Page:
18 January 2013

Who is the Real Paul Farmer?

An article by freelance journalist Ansel Herz for Counterpunch recounts his meetings with the PIH co-founder over the past few years to tell of a Farmer who has become the "useful idiot" for Bill Clinton and the UN.
“Oh, he adores Clinton,” a senior member of Partner in Health, told me as our plane approached the Haitian coastline. “I don’t get it.” 
It was March 2012. By chance, our seats on the flight to Port-au-Prince happened to be next to each other. We’d struck up a conversation. 
She said Paul had changed over the years and that now she represents the “left-wing of PIH.” But the organization had taken a decidedly non-political turn. 
I told her how disappointing it was when PIH had refused to sign on to a petition to protect Haiti’s displaced from forced evictions not long after the quake. She wasn’t surprised. 
The petition was addressed to Bill Clinton, the UN Envoy to Haiti, among other authorities. And Clinton is “close to Paul,” the petitioners were told by Donna Barry, PIH’s Advocacy and Policy Director.
Herz cites examples of Farmer softening prior stances. Farmer opposed plans to provide low-paying textile jobs and was critical of the growth of NGOs in Haiti. However, he now is more silent on the labor issue and Herz describes attending a fundraiser for the start up NGO Students of the World where Farmer delivered remarks.



Sources within the PIH circle and other observers are not named, but they offer critical reflections on Farmer. In the final section, Herz recounts confronting Farmer on the charges of being silenced and used.
Farmer eventually disclaimed any leadership role, saying, “I’m really not a UN official. I don’t have any obligations.”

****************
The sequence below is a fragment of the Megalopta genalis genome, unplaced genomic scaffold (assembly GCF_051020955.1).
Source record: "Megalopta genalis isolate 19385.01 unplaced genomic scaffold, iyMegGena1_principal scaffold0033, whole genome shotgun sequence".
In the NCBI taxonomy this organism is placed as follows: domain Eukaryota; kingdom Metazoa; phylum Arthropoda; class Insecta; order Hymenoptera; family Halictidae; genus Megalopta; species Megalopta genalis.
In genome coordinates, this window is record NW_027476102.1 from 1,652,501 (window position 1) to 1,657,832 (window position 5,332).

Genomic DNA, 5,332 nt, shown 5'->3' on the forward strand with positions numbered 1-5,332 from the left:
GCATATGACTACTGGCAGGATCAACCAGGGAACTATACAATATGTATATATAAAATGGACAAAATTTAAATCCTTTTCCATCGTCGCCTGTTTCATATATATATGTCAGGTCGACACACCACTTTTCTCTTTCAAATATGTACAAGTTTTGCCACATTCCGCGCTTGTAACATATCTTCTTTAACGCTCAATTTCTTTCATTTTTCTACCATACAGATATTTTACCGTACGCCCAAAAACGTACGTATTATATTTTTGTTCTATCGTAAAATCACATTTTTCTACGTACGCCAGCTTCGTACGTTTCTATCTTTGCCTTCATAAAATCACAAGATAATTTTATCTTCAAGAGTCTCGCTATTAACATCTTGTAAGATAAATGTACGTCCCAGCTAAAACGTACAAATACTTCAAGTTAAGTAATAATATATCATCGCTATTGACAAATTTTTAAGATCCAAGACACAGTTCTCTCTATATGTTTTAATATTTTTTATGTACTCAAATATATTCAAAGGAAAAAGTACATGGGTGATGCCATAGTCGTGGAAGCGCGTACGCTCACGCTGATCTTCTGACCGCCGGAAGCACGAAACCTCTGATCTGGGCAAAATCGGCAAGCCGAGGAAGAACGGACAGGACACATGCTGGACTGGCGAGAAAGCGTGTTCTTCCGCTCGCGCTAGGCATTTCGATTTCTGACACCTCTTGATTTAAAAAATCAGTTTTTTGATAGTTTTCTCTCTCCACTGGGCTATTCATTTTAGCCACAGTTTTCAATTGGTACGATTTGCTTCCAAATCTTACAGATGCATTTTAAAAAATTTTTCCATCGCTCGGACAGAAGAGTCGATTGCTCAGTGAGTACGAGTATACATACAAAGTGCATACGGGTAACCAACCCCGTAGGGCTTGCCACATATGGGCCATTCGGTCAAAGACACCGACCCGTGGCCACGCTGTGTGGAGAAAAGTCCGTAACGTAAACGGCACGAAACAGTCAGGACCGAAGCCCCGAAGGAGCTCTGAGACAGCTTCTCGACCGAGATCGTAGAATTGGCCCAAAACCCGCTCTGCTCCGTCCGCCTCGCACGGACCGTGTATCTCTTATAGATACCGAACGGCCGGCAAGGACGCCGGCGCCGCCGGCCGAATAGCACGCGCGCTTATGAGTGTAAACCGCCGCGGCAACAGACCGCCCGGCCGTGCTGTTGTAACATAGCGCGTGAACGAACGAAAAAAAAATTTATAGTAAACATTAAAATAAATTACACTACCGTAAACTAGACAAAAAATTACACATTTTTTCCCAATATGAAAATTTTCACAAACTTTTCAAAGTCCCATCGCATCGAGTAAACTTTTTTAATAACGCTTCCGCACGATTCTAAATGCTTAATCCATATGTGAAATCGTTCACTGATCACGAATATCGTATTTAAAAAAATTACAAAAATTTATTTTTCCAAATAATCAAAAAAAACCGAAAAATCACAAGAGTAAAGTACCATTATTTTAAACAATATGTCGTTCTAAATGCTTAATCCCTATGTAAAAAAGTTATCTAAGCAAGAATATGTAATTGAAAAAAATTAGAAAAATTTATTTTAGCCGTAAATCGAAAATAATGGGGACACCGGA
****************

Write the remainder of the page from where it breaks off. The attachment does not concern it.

“On the second year anniversary [of the quake] I wrote what I had to say and I don’t really have any more to say.” 
When I said he had lost the razor-sharp critical voice from Uses of Haiti, he said, “I hope you’re wrong about that.”
Farmer sits on the board of the Institute for Justice and Democracy in Haiti (IJDH), the very same group that is suing the UN over the cholera outbreak in Haiti. Farmer has been noticeably silent on the issue, but defended his support of IJDH when confronted by Herz noting in the conversation, “I’ve never worked in any social justice organization where there aren’t serious disagreements inside.”

Note: I feel it important to add that I am taking a decidedly middle stance on this discussion. The point is to highlight the thrust of the argument for those who might miss it. Herz raises some questions that are worth considering, but there are a lot of things that take place behind closed doors that are hard to account. The reason for sharing this because it is one of the first verbalizations of mummers I have heard for a few years. Aid workers and media are asking some of these questions. So there is value in the ideas becoming a part of a large discussion. However, the very first question should be if this is overblown, just right, or understated.

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